In our example, this is could easily happen between Abigail’s Knitwear and Bearsden Apparel. By using the knitting machine, Abigail’s Knitwear will only unlock $100K vs. Bearsden Apparel’s $200K in incremental revenue. This doesn’t matter. Only the $50K created by both partners acting together matters.
By recognizing that neither partner can create the additional value without the other and agreeing to divide the created value one can fairly determine how to divide costs.
From our calculations above, we’ve show the value we’re creating in our partnership is $50K. To come up with each partner’s benefit we divide the created value evenly by dividing the pie in half ($25K). Each partner’s individual cost is calculated by taking the smaller value between the total costs and an individual partner’s gross value.
This last bit is subtle. Why the smaller of these two values? Suppose an individual partner could not afford to go it alone (as we’ll soon see in subsequent cases). We use the maximum a partner can contibute and still break even in order to calculate their net benefit. This ensures that everybody can contibute and still receive their share of the pie.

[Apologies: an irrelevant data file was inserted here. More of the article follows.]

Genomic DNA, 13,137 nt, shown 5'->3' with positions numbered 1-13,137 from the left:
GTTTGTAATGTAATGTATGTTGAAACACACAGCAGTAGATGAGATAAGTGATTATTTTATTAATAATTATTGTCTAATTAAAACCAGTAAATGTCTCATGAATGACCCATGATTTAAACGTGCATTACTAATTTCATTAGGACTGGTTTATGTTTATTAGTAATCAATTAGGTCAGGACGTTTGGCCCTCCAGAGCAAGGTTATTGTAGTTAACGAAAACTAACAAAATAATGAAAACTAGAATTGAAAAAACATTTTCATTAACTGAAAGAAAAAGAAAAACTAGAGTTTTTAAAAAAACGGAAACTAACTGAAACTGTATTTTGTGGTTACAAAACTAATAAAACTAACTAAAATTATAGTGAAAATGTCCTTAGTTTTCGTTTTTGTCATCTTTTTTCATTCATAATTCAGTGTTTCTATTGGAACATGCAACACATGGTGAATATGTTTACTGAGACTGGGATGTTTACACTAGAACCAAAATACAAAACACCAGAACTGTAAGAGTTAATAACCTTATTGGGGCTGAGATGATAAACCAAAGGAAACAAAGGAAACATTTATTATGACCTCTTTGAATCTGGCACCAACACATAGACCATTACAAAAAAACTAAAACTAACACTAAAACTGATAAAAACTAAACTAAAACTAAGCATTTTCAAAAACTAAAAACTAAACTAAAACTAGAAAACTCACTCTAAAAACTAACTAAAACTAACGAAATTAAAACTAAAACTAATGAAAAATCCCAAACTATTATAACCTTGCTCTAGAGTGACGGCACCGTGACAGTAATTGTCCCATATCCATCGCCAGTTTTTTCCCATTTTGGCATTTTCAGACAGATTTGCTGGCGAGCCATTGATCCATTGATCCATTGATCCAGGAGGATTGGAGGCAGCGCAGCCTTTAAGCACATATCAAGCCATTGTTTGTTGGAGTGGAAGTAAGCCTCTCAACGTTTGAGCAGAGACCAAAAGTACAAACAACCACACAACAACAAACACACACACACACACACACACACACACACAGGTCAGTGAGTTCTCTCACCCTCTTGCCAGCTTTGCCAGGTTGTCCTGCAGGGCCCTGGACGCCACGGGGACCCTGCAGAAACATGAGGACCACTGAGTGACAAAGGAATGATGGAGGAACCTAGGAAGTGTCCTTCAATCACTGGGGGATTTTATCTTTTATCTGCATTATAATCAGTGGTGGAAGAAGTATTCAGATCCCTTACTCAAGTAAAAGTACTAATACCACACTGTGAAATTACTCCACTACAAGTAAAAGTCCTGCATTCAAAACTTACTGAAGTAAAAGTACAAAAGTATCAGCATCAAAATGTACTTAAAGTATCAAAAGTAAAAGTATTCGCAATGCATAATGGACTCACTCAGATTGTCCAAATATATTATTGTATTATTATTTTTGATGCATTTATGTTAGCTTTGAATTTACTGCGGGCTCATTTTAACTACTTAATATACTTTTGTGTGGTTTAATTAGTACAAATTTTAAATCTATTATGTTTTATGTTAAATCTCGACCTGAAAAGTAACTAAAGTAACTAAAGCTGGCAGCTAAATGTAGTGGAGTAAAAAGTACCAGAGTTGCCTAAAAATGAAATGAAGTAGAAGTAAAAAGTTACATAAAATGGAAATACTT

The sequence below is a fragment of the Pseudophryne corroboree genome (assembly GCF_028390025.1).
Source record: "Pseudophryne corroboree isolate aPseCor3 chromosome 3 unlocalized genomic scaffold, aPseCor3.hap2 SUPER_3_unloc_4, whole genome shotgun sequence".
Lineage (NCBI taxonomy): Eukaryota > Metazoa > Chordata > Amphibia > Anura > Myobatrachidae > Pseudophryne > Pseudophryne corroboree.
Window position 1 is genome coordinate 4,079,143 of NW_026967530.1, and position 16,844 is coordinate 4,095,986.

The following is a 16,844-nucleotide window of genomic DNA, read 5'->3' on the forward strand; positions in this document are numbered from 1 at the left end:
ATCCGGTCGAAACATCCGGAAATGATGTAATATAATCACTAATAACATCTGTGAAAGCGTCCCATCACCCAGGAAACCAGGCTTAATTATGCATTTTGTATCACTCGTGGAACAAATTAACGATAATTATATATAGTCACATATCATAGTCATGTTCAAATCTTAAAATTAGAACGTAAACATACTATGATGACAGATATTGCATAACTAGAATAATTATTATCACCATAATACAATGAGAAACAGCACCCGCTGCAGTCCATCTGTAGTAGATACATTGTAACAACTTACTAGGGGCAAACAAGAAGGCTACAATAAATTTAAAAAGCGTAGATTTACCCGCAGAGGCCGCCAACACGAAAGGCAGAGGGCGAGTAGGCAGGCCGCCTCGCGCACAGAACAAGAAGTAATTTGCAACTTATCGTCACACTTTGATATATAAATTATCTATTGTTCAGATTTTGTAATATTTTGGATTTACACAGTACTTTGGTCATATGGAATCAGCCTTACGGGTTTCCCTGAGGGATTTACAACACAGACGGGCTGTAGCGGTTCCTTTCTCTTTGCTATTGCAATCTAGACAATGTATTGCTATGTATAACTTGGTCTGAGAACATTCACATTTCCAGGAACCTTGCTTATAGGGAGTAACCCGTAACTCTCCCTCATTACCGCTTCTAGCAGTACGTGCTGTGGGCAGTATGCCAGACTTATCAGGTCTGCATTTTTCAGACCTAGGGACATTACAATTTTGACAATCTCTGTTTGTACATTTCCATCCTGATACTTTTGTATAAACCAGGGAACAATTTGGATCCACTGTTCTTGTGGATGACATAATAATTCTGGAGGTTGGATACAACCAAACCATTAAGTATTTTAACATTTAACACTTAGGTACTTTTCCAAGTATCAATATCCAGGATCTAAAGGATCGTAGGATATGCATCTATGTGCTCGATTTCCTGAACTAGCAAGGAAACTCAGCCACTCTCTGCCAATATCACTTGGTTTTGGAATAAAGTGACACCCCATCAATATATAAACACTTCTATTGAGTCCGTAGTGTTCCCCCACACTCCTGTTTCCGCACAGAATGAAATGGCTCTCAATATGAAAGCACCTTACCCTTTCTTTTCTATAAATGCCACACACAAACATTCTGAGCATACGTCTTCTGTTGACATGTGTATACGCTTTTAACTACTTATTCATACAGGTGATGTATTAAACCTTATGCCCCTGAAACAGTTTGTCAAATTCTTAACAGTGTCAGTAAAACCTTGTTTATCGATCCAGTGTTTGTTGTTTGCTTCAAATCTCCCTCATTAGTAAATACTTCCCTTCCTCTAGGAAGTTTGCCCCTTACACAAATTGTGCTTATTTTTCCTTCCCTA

Let’s see it in action. First, let’s divide the pie in two:
- $50K (the pie) / 2 = $25K (half the pie)
Shown mathematically, first for Abigail’s Knitwear:
- MIN($50K (cost of YFK-42), $100K (Abigail’s gross benefit)) – $25K (half the pie) = $25K (Abigail’s share of costs) →
$50K (cost of YFK-42) – $25K (half the pie) = $25K (Abigail’s share of costs)
And next for Bearsden Apparel:
- MIN($50K (cost of YFK-42), $200K (Bearden’s gross benefit)) – $25K (half the pie) = $25K (Bearsden’s share of costs) →
$50K (cost of YFK-42) – $25K (half the pie)= $25K (Bearsden’s share of costs)
Each firm should therefore each pay $25K toward the cost of the knitting machine. In this example, it’s a 50/50 split. It may not seem revolutionary, but pause and think about it: this is like two friends deciding to split the lunch bill even though one diner ordered steak, and the other salad. The act of coming together (and presumably having a pleasant meal) is valued more than the individual cost of the dishes.
Stranger, and perhaps more illustrative still is considering the case where only one partner can afford to go it alone.
When The Small Partner Can’t Act Alone
Let’s keep the individual benefits for Abigail’s Knitwear and Bearsden Apparel the same. Abigail stands to gain $100K annually and Bearsden $200K. However, let’s consider that they want a slightly less worn knitting machine. If we increase the cost of the YDK-42 to $150K. What happens?
We proceed exactly as before. We calculate how they stand to benefit if they were to act separately. Immediately we’ll notice that Abigail’s wouldn’t act alone: the cost of the machine exceeds the benefit they’d derive! Therefore we set their individual benefit to $0.
- Abigail’s Knitwear’s individual benefit is $100K — $150K = ($50K) ∴ $0
- Bearsden Apparel’s individual benefit is $200K — $150K = $50K